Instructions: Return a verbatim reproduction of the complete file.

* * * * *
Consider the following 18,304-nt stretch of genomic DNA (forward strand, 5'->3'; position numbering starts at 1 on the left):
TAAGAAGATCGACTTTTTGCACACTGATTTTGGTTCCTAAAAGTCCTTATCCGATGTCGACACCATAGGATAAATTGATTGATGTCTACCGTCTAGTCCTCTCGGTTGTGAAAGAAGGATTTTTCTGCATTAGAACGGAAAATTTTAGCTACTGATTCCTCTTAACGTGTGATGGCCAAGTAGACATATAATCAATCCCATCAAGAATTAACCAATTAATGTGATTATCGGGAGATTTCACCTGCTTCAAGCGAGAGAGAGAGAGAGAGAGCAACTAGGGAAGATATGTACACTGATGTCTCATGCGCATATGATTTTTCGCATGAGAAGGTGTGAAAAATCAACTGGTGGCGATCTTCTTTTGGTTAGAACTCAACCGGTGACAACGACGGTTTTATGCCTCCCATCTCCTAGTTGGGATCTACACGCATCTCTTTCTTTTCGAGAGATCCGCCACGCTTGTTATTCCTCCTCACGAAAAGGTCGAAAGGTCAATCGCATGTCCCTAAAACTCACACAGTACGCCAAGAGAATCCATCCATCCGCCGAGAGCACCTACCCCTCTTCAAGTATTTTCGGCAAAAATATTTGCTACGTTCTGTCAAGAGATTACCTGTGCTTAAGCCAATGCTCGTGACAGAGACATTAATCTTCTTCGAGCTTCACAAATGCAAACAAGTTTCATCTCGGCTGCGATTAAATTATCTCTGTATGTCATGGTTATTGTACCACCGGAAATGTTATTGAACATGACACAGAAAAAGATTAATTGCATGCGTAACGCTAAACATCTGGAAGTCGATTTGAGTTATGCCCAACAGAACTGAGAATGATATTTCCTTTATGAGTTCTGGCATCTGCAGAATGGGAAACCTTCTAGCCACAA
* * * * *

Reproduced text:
Consider the following 18,304-nt stretch of genomic DNA (forward strand, 5'->3'; position numbering starts at 1 on the left):
TAAGAAGATCGACTTTTTGCACACTGATTTTGGTTCCTAAAAGTCCTTATCCGATGTCGACACCATAGGATAAATTGATTGATGTCTACCGTCTAGTCCTCTCGGTTGTGAAAGAAGGATTTTTCTGCATTAGAACGGAAAATTTTAGCTACTGATTCCTCTTAACGTGTGATGGCCAAGTAGACATATAATCAATCCCATCAAGAATTAACCAATTAATGTGATTATCGGGAGATTTCACCTGCTTCAAGCGAGAGAGAGAGAGAGAGAGCAACTAGGGAAGATATGTACACTGATGTCTCATGCGCATATGATTTTTCGCATGAGAAGGTGTGAAAAATCAACTGGTGGCGATCTTCTTTTGGTTAGAACTCAACCGGTGACAACGACGGTTTTATGCCTCCCATCTCCTAGTTGGGATCTACACGCATCTCTTTCTTTTCGAGAGATCCGCCACGCTTGTTATTCCTCCTCACGAAAAGGTCGAAAGGTCAATCGCATGTCCCTAAAACTCACACAGTACGCCAAGAGAATCCATCCATCCGCCGAGAGCACCTACCCCTCTTCAAGTATTTTCGGCAAAAATATTTGCTACGTTCTGTCAAGAGATTACCTGTGCTTAAGCCAATGCTCGTGACAGAGACATTAATCTTCTTCGAGCTTCACAAATGCAAACAAGTTTCATCTCGGCTGCGATTAAATTATCTCTGTATGTCATGGTTATTGTACCACCGGAAATGTTATTGAACATGACACAGAAAAAGATTAATTGCATGCGTAACGCTAAACATCTGGAAGTCGATTTGAGTTATGCCCAACAGAACTGAGAATGATATTTCCTTTATGAGTTCTGGCATCTGCAGAATGGGAAACCTTCTAGCCACAA